We all experience different cultures at work. Often, those cultures are a cause of frustration. Every time we face frustration, the way we think about it, not the event itself, determines how frustrated we feel and how effectively we respond. Most people are unaware that they continuously and unconsciously answer the question, “Why am I frustrated?”
The first reaction to frustration is reflexive and inflammatory.
It targets other people as the source of problems. This automatic response undermines efforts, cinches long-term failure, and increases hostility. If you or your team gets energy from hostility and contempt, blames people for problems, trusts only a few people (select groups), views others as adversaries, believes that life is a race to get others before they get you, then your hostile, paranoid feelings and interactions with others will confirm your beliefs.
The second reaction is a form of harsh, self-criticism.
It typically begins to dominate thinking after the adrenaline response fades. This reaction turns the power of contempt inward. It causes individuals to withdraw, become depressed, and feel helpless or immobile. It increases the risk factor for a variety of illnesses. Self-loathing results in the loss of energy and triggers feelings of lethargy and hopelessness. If you and your colleagues believe that we are essentially alone, that life is stupid, that effort often goes unrewarded, and that withdrawal from other people and opportunities is inevitable, then your isolation and lack of recognition will confirm your beliefs.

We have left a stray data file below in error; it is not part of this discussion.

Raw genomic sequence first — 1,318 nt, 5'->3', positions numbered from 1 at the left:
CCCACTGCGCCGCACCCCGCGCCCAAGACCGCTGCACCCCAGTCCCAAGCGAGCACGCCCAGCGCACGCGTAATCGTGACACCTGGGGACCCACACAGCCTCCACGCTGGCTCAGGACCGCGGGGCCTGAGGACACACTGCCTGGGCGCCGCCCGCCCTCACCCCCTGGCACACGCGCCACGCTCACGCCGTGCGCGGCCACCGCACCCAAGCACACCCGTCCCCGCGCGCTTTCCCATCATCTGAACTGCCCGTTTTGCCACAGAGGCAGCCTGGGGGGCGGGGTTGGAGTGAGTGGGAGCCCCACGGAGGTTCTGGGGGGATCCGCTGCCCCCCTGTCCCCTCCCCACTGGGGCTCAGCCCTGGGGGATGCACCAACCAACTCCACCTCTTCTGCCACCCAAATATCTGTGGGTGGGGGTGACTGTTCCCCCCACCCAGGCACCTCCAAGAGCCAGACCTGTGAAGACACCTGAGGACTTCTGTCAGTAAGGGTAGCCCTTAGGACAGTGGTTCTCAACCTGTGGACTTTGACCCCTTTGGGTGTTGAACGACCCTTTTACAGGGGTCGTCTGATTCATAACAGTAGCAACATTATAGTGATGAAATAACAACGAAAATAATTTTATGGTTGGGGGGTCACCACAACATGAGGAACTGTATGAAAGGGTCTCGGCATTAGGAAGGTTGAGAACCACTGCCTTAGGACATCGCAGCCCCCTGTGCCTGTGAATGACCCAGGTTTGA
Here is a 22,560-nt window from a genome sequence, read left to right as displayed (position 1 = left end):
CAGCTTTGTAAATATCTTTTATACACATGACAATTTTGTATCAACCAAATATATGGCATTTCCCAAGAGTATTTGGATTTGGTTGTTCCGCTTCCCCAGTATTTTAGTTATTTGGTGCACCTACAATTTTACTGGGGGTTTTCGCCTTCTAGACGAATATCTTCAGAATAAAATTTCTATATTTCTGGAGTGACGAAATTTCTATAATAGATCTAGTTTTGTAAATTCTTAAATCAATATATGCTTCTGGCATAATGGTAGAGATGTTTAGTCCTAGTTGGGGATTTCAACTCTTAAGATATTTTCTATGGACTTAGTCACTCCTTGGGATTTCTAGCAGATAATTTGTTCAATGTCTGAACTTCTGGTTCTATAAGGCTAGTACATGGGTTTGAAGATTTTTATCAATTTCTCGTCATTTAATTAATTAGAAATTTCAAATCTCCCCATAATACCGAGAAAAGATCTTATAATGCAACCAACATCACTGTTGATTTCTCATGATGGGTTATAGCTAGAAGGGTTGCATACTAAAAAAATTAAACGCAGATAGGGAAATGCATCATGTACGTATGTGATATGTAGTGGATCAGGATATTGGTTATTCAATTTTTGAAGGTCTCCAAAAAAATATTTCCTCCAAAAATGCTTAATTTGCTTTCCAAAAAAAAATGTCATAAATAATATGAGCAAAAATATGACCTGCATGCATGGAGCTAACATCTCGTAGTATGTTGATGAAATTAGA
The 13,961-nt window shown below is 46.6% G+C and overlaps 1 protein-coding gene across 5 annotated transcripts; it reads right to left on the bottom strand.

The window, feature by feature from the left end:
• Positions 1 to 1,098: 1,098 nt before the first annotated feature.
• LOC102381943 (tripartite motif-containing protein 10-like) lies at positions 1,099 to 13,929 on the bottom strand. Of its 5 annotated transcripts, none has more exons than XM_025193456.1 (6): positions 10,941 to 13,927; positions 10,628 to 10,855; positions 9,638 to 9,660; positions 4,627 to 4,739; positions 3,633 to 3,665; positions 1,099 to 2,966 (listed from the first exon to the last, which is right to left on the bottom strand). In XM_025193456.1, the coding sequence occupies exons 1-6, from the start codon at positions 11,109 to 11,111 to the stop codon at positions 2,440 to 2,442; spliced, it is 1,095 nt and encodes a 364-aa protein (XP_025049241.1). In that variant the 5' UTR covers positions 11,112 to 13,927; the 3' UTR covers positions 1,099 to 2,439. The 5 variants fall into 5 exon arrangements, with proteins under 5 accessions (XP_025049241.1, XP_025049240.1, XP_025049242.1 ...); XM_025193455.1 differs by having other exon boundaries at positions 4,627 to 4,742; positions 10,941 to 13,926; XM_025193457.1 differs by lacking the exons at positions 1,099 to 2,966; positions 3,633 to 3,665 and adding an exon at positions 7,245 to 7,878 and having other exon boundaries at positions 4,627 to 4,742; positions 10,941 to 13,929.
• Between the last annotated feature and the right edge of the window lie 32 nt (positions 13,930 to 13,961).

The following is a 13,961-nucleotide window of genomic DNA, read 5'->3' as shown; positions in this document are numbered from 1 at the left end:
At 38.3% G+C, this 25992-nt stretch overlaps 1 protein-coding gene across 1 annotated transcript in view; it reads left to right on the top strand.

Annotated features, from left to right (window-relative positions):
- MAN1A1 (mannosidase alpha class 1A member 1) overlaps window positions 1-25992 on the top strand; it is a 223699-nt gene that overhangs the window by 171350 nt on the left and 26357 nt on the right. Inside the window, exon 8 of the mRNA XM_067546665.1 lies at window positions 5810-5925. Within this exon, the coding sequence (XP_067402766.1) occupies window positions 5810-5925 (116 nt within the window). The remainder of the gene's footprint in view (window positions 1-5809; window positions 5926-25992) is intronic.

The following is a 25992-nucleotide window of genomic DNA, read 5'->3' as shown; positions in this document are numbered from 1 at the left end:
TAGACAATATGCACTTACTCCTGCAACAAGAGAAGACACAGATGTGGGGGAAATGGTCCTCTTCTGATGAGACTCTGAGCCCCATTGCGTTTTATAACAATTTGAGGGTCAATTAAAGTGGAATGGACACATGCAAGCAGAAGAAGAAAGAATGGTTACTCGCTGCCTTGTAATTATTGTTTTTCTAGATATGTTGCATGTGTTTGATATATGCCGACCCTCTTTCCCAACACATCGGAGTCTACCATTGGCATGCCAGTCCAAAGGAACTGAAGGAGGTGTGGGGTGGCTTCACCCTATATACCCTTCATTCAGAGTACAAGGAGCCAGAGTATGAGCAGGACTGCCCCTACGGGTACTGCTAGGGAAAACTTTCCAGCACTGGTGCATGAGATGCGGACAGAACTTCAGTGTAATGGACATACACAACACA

The third response to frustration is a reflective reaction.
When problems occur, this thinking pattern focuses on situations, not on people. It’s an analytical, but warm reaction to frustration that makes climates hearty, and increases respect, influence, resiliency, productivity and a sense of well-being. Reactions that support people as they tackle hard problems increase positive energy and sustain groups through thick and thin. In describing these climates, participants in seminars use words such as: productive, energizing, creative, surprising, respectful and affirming. These atmospheres are loaded with advantages. If you or your group work hard to build and earn mutual respect, does what it takes to achieve established goals, gets a thrill from learning and solving problems, and reaches out to others in times of need, then the social capital created will confirm your collective beliefs.
Each of these three choices (hostility, depression and appreciation), are validated by the people around you and by your combined life experiences. We unconsciously seek out people with similar orientations.
What are your experiences with these reactions? Post below and share!